Canadian Natural hiked its quarterly dividend to 23 cents a share as profit climbed to $1.2-billion, or $1.09 a share, diluted, from $413-million or 38 cents a year earlier.

ECB boosts outlook
Things are looking brighter – if only just – for Europe.

The European Central Bank today raised its forecasts for economic growth, though its new projections put the region dangerously close to a deflationary period.

As it held its benchmark rate steady, and rolled out details of its bond-buying stimulus program, known as quantitative easing or QE, the central bank of the euro zone raised its growth forecasts to 1.5 per cent this year and 1.9 per cent next year.

But it pegged annual inflation at zero this year, with a jump to 1.5 per cent in 2016 and 1.8 per cent a year later, our European bureau chief Eric Reguly reports.

"The latest economic data and, particularly, survey evidence available up to February point to some further improvements in economic activity at the beginning of this year," ECB chief Mario Draghi told reporters.

"Looking ahead, we expect the economic recovery to broaden and strengthen gradually."

The Bank of England also held steady today.

China trims target
It wouldn't be a downer for just about anyone else, but for China it marks the slowest pace of economic growth in some 25 years.

As he opened China's annual meeting of Parliament today, Premier Li Keqiang unveiled a slower 2015 growth target of about 7 per cent, down from last year's 7.5 per cent, which it didn't make.

"Deep-seated problems in the country's economic development are becoming more obvious," he said, according to Reuters.

"The difficulties we are facing this year could be bigger than last year."

This comes amid action from the People's Bank of China, which on the weekend cut interest rates.

"The slower growth profile is pretty much expected, guided by ongoing comments from Premier Li about the 'new normal' and the willingness to sacrifice growth for reform," said economists at Bank of Nova Scotia.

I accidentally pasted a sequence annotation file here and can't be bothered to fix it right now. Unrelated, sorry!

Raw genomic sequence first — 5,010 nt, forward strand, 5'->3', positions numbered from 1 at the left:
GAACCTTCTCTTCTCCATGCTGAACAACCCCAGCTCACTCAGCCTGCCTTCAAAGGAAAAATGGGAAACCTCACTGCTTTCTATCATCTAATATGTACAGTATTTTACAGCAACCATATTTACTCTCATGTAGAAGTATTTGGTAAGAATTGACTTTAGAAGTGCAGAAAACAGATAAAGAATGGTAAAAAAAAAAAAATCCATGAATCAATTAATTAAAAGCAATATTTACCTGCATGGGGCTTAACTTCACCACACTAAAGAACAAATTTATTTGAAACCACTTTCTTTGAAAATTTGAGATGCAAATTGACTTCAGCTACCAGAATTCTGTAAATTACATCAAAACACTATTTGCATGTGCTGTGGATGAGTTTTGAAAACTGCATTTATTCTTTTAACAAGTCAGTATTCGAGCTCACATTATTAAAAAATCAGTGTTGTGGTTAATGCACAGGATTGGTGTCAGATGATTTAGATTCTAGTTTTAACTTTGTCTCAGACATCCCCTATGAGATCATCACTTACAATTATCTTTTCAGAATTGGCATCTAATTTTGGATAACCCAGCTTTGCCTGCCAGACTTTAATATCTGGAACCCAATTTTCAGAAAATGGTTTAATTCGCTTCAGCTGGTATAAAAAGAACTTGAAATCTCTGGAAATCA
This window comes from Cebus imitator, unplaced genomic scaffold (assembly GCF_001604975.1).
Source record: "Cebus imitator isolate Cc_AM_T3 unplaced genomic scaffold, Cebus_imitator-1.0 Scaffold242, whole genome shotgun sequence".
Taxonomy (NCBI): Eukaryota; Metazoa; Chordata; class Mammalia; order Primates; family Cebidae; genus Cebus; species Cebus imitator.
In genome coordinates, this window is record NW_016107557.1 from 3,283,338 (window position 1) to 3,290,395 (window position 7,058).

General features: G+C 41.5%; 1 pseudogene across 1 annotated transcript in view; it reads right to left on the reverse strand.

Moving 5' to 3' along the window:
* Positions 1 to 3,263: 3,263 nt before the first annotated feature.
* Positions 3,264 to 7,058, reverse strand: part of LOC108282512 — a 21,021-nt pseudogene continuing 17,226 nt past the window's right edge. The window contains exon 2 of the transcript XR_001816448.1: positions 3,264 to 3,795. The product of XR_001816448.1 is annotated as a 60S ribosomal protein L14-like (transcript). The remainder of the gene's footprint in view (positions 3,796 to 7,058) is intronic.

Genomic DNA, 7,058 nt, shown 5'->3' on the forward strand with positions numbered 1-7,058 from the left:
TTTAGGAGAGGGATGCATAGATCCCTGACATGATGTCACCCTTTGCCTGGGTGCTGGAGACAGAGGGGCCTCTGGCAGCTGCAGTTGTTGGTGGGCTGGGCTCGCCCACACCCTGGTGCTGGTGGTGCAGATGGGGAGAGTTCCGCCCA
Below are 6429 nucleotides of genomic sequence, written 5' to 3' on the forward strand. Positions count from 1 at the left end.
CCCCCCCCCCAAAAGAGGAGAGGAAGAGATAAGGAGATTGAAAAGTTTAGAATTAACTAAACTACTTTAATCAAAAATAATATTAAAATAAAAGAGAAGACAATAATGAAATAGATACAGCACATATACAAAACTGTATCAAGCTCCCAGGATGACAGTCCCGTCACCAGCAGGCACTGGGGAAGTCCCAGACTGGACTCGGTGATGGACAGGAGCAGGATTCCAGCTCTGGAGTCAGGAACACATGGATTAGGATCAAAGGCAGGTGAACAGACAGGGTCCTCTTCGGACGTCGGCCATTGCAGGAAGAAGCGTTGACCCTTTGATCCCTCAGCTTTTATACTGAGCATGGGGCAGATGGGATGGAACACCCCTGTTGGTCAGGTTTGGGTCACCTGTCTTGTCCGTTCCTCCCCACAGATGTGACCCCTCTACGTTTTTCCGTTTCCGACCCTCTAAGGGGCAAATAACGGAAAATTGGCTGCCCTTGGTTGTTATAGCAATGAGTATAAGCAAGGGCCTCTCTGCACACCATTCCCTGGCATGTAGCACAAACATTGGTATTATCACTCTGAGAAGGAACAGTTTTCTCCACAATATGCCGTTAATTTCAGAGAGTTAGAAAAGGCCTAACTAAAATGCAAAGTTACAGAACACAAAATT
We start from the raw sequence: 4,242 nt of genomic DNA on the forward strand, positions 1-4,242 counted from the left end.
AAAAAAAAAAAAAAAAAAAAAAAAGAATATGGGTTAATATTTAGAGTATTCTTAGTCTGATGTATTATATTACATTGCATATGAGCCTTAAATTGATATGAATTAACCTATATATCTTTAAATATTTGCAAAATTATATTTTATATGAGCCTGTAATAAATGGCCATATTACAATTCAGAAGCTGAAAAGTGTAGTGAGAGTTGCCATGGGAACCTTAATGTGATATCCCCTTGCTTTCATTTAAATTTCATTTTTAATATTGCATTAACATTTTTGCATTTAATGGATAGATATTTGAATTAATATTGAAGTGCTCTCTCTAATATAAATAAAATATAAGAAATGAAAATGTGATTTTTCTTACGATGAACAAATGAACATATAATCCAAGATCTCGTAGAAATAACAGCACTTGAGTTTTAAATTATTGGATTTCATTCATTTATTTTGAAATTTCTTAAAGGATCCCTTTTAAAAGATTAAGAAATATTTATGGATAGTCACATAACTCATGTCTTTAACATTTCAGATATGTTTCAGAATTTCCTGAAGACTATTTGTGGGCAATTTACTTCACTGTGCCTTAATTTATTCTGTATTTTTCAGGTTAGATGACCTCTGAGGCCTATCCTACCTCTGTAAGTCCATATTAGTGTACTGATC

"However, his speech at the annual meeting of the legislature overnight reinforced other key 2015 Chinese themes that investors should be watching, including: (i) fiscal policy will remain proactive (read: national fiscal spending will compensate for weaker local government spending); (ii) monetary policy will continue to be prudent (read: the PBoC is ready to act to maintain growth levels but not rapidly expand them); (iii) the yuan exchange profile will be kept at a reasonable and balanced level (read: a significant depreciation is probably not in the cards for right now); and (iv) the government will push ahead with the reform of state-owned enterprises and the liberalization of the banking system and financial markets (read: another deposit rate cut coupled with the gradual lifting of the deposit ceiling can be expected)."

Job quality sinks
Job quality in Canada has sunk to its lowest level in more than two decades, a study released today shows.

An employment quality index, compiled by CIBC and which tracks part-time versus full-time work, paid versus self-employment and compensation trends, has fallen to its lowest level on record, according to the report by Benjamin Tal, the bank's deputy chief economist.

The findings may confirm what many Canadians already sense, that the country's jobs market is not as robust as it once was, The Globe and Mail's Tavia Grant reports.